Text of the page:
Please consider donating to Behind the Black, by giving either a one-time contribution or a regular subscription, as outlined in the tip jar to the right. Your support will allow me to continue covering science and culture as I have for the past twenty years, independent and free from any outside influence.
The competition heats up: According to one XCOR official, its first Lynx suborbital spacecraft is 6 to 9 months from launch.
Peck estimated that XCOR is six to nine months away from the Lynx 1’s first flight. The main structure is complete and the wing mounts are being made. Once the craft is put together, the team in Mojave will do ground testing at the Mojave Air & Space Port. Peck cited the longer runway at Mojave and the ability to do extensive testing there without shutting down a commercial airport as reasons for doing the test back in California. …
As the Lynx 1 approaches completion, the team is already starting to work on components for the Lynx 2, according to Peck. Peck described the Lynx 1 as a testing vehicle, while the Lynx 2 will be the vehicle that first transports paying customers into suborbital space. The Lynx 3 will be similar to the 2 except that it will have a dorsal pod to carry experiments and microsatellites. [emphasis mine]
I know many space activists have been repeatedly annoyed at me for my continued skepticism of XCOR, but the highlighted news above, that the Lynx craft under construction is only a test vehicle, illustrates why I am skeptical. Until now XCOR has never stated publicly that this Lynx craft was only for testing. Instead, their press releases and public comments have implied that after testing it would be used for paying passengers.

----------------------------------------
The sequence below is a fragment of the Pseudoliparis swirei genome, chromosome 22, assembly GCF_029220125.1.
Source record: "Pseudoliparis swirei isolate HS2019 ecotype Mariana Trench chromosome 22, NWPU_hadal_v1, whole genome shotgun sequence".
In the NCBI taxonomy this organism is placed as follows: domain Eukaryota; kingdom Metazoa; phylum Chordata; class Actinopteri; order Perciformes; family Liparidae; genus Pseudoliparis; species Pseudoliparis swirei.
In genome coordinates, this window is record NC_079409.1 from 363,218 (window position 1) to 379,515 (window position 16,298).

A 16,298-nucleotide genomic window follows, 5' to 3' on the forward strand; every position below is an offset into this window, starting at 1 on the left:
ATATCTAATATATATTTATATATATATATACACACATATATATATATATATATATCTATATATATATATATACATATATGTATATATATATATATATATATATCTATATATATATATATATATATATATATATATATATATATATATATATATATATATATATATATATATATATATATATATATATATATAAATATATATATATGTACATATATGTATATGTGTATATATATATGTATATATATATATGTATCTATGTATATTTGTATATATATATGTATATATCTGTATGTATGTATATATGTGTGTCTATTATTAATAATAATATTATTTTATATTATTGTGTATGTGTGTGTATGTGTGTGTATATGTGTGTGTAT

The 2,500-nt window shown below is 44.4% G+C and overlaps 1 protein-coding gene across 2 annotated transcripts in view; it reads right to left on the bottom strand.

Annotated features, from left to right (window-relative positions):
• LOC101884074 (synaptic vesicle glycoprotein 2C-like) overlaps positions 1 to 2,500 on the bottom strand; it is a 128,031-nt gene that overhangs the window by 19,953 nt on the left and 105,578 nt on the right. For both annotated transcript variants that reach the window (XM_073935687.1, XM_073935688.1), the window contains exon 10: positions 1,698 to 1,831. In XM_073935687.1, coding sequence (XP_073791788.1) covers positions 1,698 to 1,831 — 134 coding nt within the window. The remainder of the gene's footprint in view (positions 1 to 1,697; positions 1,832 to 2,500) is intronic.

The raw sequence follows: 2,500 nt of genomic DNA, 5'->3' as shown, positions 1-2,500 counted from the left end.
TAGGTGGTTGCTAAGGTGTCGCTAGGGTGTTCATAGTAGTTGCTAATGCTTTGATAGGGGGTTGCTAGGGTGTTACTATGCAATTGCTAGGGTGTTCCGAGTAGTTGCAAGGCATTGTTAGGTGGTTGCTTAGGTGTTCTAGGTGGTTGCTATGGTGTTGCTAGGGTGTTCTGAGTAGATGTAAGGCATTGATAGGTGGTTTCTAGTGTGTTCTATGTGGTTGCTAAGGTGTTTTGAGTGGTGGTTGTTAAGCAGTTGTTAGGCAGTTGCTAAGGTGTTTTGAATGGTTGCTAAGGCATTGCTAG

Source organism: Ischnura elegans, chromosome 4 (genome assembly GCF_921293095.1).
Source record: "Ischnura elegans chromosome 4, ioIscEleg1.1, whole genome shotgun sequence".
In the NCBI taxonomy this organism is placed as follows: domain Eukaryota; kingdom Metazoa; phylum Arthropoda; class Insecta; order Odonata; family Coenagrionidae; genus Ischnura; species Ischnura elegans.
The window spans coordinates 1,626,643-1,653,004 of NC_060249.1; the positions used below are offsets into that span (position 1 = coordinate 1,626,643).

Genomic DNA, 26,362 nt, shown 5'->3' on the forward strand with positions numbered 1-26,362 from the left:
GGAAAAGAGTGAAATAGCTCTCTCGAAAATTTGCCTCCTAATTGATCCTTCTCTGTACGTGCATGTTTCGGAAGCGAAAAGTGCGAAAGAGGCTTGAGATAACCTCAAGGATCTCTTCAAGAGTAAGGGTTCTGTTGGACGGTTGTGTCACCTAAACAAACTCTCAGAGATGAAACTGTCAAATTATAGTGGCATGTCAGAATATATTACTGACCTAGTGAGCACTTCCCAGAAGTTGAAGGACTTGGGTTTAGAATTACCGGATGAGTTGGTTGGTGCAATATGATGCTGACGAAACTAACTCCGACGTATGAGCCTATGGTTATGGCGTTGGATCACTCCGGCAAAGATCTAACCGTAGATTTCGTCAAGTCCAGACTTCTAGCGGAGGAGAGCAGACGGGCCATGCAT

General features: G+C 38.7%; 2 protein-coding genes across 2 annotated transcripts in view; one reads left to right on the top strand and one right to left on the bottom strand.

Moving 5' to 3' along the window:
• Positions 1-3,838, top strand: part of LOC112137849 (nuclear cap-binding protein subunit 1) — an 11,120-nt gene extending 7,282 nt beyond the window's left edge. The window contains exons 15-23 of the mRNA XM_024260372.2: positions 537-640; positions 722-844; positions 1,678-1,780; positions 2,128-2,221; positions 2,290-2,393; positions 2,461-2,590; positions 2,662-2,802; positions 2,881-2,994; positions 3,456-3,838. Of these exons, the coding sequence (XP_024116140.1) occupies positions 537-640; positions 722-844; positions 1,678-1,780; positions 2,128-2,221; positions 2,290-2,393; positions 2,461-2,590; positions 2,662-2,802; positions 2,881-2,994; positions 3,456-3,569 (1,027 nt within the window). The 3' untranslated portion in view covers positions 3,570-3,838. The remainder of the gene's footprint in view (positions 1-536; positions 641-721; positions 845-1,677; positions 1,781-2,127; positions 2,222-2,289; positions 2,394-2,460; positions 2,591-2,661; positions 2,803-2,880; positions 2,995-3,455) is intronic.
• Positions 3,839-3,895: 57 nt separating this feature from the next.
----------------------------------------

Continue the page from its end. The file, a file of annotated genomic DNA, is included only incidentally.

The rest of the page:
Then there is this: Their last press release update about Lynx’s construction is no longer available on the web. Nor are other press releases. In my experience, legitimate companies do not put their press releases into the memory hole, they keep them available because they help generate publicity. Companies that make them vanish, however, are usually hiding something, and are also generally the companies that in the end do not accomplish what those press releases promise.
Back in 2012 XCOR promised that Lynx would begin test flights that year. They did not. Delays like this are understandable, and are not a reason by itself to be skeptical. Repeated failures to deliver promises however are reasons to be skeptical. For example, they first announced Lynx to great fanfare in 2008, saying then that they hoped to be flying in two years. I did not believe it then, and I was right.
I truly want XCOR to succeed, but I also am not willing to be a PR hack for them. They need to do it for me to believe them.